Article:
In MINOR MATTER—part two of her Blue, Red, and White trilogy that began with Sorrow Swag—dancer-choreographer Ligia Lewis and her dancers Jonathan Gonzalez and Tiran Willemse interrogate the color red as a medium between love and rage.
“[With this piece] I knew that I was working specifically with a very strong relationship to space, so I wanted to animate the periphery as much as possible. I knew that I was trying to interrogate a certain type of body and a certain type of embodiment. I was also trying to play with duration, or at least with creating a relationship to time that had an articulation of memory, and the present, and a sort of posturing towards the future… happening simultaneously…
“I have a very contentious relationship with abstraction, at least in early notions of abstraction being ‘pure’ or unadulterated form, so I go in knowing that I’m not entirely going to get that, or maybe not entirely interested in it, but it’s an interesting place to start for me…
“I was thinking about marks and traces in space, which is me thinking through what it means to be a marked body on stage. How do you leave a mark or a trace?” — Ligia Lewis interview with Emily Gastineau
Returning to L.A. after a preview at Human Resources—see Evan Moffitt’s review—MINOR MATTER is presented as part of this month’s Pacific Standard Time Festival: Live Art LA/LA.
Friday and Saturday, January 12 and 13, at 8 pm.
Sunday, January 14, at 6 pm.
Redcat, 631 West 2nd Street, downtown Los Angeles.
See Hannah Black on Lewis.
See Martha Kirszenbaum, interview with Ligia Lewis, Kaleidoscope 29 (Spring 2017).
“Pushing the manipulation of celluloid film to the level of performance,”* Jennifer West brings her new work to REDCAT this weekend for a one-night-only screening.
“With sensual, partly abstract, partly imagistic works that delve into how fiction weaves itself into our memories—and how our viewing experience has changed with the digital revolution,” the program features FILM TITLE POEM (2016), which West calls “a psychic montage of my inner history of film.” For this hour-long piece, “West re-shot more than 500 existing movie title cards on 35mm film and manipulated the print with etched patterns, scratches and punctures before transferring it to HD.”**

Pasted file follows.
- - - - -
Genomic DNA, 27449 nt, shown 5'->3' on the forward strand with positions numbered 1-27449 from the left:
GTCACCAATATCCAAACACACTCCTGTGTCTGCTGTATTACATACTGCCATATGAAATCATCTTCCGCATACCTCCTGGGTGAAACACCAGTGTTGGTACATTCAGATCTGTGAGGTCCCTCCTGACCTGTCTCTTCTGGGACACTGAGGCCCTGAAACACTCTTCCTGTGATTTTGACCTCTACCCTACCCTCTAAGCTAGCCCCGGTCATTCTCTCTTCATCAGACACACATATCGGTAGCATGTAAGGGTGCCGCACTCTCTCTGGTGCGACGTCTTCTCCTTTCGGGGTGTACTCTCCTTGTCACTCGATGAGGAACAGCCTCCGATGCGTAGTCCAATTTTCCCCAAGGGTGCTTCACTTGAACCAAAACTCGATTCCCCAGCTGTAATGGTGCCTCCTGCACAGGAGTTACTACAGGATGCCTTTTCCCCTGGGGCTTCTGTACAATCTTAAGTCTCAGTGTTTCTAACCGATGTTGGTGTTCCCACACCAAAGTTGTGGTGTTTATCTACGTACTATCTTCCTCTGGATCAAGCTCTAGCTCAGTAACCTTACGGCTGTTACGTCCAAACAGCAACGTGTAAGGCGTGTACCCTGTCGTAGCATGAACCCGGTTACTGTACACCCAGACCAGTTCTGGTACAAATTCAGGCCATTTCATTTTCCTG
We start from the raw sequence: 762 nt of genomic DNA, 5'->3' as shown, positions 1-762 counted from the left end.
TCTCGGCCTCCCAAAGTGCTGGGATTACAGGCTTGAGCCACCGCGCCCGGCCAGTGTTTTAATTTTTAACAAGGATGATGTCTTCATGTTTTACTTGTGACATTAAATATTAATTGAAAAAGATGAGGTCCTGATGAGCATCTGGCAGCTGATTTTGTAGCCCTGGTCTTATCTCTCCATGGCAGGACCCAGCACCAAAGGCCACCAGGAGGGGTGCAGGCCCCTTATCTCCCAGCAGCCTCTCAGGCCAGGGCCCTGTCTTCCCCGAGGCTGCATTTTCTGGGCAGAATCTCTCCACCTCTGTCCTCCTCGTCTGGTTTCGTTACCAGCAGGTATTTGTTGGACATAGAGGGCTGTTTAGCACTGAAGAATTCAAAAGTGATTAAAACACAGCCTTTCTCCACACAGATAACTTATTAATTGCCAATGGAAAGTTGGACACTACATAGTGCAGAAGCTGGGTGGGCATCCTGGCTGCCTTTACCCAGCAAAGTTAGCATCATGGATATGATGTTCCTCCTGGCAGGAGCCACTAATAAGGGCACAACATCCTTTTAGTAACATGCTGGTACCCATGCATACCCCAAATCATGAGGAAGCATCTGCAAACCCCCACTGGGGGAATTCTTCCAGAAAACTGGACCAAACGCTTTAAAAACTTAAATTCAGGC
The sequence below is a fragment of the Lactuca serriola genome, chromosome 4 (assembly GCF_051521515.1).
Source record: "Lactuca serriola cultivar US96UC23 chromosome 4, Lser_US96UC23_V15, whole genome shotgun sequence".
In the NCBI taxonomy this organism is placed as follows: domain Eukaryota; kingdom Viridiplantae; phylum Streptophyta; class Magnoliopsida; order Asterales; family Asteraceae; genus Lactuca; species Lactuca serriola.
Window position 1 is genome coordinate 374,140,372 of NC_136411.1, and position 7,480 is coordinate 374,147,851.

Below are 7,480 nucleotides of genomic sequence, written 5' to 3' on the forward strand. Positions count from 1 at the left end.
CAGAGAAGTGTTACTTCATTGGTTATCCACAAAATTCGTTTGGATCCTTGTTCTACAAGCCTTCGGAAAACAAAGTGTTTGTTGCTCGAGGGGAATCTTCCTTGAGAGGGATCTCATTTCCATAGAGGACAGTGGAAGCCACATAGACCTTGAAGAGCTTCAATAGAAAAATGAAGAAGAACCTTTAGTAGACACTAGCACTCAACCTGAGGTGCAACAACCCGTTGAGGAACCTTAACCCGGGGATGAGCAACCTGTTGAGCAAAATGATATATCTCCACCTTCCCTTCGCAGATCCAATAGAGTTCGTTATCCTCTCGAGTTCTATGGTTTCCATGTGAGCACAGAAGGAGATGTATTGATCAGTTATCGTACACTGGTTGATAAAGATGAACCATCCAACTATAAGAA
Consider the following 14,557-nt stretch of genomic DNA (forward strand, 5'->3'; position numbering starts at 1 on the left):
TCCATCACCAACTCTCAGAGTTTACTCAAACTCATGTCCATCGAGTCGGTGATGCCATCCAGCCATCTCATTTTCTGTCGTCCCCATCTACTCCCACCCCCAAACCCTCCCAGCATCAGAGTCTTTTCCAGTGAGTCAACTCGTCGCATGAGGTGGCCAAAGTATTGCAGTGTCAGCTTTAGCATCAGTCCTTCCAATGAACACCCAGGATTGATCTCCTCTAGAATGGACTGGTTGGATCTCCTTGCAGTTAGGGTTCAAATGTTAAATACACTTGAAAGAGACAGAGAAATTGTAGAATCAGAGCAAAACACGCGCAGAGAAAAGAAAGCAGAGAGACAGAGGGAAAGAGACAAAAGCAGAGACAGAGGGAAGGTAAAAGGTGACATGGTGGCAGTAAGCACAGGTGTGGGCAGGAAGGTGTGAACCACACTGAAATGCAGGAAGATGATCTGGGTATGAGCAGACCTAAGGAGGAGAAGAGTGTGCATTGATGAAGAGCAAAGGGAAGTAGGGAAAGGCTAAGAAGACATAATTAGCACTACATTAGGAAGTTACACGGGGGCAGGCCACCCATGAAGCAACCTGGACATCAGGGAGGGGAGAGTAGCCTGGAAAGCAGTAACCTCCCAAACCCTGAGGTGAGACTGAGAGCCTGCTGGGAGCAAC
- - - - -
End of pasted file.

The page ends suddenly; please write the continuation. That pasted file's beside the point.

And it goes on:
“A different kind of experimental film exists on the West Coast, but one of the things that people have done here is to deeply infiltrate, recycle, and use the underbelly of the Hollywood system.” — Jennifer West, PARIS LA*
JENNIFER WEST—FILM TITLE POEM AND OTHER WONDERS
REDCAT, DISNEY HALL, downtown Los Angeles
*Martha Kirszenbaum, “Jennifer West: Mind and Matter,” PARIS LA 10, Fall 2013, pp. 5, 10.
**Paragraph 2 quotes from: redcat.org/event/jennifer-west-film-title-poem-and-other-wonders
In PARIS, LA #10, Jennifer West talks with curator and writer Martha Kirszenbaum about filmmaking, her artistic process, and her roots as a native Californian growing up with hippie parents on the coast. West’s exhibition ‘One Mile Film’ was recently on view at Marc Foxx gallery in Los Angeles in January, 2014.
PARIS, LA | ISSUE #10 / FALL 2013
SPECIAL ART ISSUE | FRANCE X LOS ANGELES
Jennifer West: Mind and Matter | By Martha Kirszenbaum
Portfolio Ceci n’est pas… | By Sébastien Paquet
Celui qu’elle espérait | By Neil Beloufa
How to Build a House | Jorge Pardo in conversation with Oscar Tuazon
Lost in Los Angeles | By Andrew Berardini
A Cento | By Public Fiction
The Importance of Being Unfinished | Sylvère Lotringer in conversation with Dorothée Perret
COVER | Michael Jackson Estates, 2013 by Pentti Monkkonen
CENTERFOLD | Chanel Winter 2013 Ad Campaign Remix by Pierre-François Letué